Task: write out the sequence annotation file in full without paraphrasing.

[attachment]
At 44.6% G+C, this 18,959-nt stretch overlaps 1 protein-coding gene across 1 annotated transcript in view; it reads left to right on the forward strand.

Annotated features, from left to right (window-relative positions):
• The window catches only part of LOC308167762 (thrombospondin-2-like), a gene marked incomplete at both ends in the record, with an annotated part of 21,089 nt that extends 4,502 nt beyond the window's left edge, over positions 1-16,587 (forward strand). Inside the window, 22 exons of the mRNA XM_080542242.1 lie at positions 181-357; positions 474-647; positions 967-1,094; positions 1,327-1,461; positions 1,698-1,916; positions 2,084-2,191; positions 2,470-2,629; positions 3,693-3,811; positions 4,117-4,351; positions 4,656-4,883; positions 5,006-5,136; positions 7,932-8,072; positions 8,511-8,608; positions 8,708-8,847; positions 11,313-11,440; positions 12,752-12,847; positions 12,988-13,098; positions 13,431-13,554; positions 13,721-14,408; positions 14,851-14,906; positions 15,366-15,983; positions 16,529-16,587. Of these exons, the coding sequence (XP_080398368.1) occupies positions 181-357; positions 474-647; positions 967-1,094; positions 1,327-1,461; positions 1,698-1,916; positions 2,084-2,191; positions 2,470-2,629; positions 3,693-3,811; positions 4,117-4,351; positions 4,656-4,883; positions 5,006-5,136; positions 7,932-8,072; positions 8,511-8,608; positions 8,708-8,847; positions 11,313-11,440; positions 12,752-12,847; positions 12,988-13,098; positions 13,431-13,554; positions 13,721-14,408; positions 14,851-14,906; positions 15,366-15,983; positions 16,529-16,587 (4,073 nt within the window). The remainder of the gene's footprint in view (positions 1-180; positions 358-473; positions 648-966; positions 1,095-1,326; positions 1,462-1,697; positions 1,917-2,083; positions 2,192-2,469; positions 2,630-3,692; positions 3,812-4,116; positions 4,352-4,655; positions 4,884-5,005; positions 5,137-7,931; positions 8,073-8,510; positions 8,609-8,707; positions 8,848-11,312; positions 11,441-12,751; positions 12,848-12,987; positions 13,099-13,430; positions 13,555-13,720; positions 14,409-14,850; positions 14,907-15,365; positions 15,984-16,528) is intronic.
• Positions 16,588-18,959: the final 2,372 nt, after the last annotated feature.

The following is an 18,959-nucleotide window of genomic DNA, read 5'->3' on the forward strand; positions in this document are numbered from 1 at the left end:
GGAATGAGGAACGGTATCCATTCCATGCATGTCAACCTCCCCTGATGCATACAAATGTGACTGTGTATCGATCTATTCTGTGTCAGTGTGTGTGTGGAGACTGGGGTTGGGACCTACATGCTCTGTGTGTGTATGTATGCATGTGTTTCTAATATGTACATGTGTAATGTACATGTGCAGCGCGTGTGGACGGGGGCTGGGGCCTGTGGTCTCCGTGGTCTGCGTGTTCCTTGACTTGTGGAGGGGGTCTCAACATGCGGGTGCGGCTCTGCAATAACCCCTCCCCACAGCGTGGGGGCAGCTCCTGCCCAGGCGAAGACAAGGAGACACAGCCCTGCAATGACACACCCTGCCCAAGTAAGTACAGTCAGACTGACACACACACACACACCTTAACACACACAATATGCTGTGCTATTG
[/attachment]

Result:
At 44.6% G+C, this 18,959-nt stretch overlaps 1 protein-coding gene across 1 annotated transcript in view; it reads left to right on the forward strand.

Annotated features, from left to right (window-relative positions):
• The window catches only part of LOC308167762 (thrombospondin-2-like), a gene marked incomplete at both ends in the record, with an annotated part of 21,089 nt that extends 4,502 nt beyond the window's left edge, over positions 1-16,587 (forward strand). Inside the window, 22 exons of the mRNA XM_080542242.1 lie at positions 181-357; positions 474-647; positions 967-1,094; positions 1,327-1,461; positions 1,698-1,916; positions 2,084-2,191; positions 2,470-2,629; positions 3,693-3,811; positions 4,117-4,351; positions 4,656-4,883; positions 5,006-5,136; positions 7,932-8,072; positions 8,511-8,608; positions 8,708-8,847; positions 11,313-11,440; positions 12,752-12,847; positions 12,988-13,098; positions 13,431-13,554; positions 13,721-14,408; positions 14,851-14,906; positions 15,366-15,983; positions 16,529-16,587. Of these exons, the coding sequence (XP_080398368.1) occupies positions 181-357; positions 474-647; positions 967-1,094; positions 1,327-1,461; positions 1,698-1,916; positions 2,084-2,191; positions 2,470-2,629; positions 3,693-3,811; positions 4,117-4,351; positions 4,656-4,883; positions 5,006-5,136; positions 7,932-8,072; positions 8,511-8,608; positions 8,708-8,847; positions 11,313-11,440; positions 12,752-12,847; positions 12,988-13,098; positions 13,431-13,554; positions 13,721-14,408; positions 14,851-14,906; positions 15,366-15,983; positions 16,529-16,587 (4,073 nt within the window). The remainder of the gene's footprint in view (positions 1-180; positions 358-473; positions 648-966; positions 1,095-1,326; positions 1,462-1,697; positions 1,917-2,083; positions 2,192-2,469; positions 2,630-3,692; positions 3,812-4,116; positions 4,352-4,655; positions 4,884-5,005; positions 5,137-7,931; positions 8,073-8,510; positions 8,609-8,707; positions 8,848-11,312; positions 11,441-12,751; positions 12,848-12,987; positions 13,099-13,430; positions 13,555-13,720; positions 14,409-14,850; positions 14,907-15,365; positions 15,984-16,528) is intronic.
• Positions 16,588-18,959: the final 2,372 nt, after the last annotated feature.

The following is an 18,959-nucleotide window of genomic DNA, read 5'->3' on the forward strand; positions in this document are numbered from 1 at the left end:
GGAATGAGGAACGGTATCCATTCCATGCATGTCAACCTCCCCTGATGCATACAAATGTGACTGTGTATCGATCTATTCTGTGTCAGTGTGTGTGTGGAGACTGGGGTTGGGACCTACATGCTCTGTGTGTGTATGTATGCATGTGTTTCTAATATGTACATGTGTAATGTACATGTGCAGCGCGTGTGGACGGGGGCTGGGGCCTGTGGTCTCCGTGGTCTGCGTGTTCCTTGACTTGTGGAGGGGGTCTCAACATGCGGGTGCGGCTCTGCAATAACCCCTCCCCACAGCGTGGGGGCAGCTCCTGCCCAGGCGAAGACAAGGAGACACAGCCCTGCAATGACACACCCTGCCCAAGTAAGTACAGTCAGACTGACACACACACACACACCTTAACACACACAATATGCTGTGCTATTG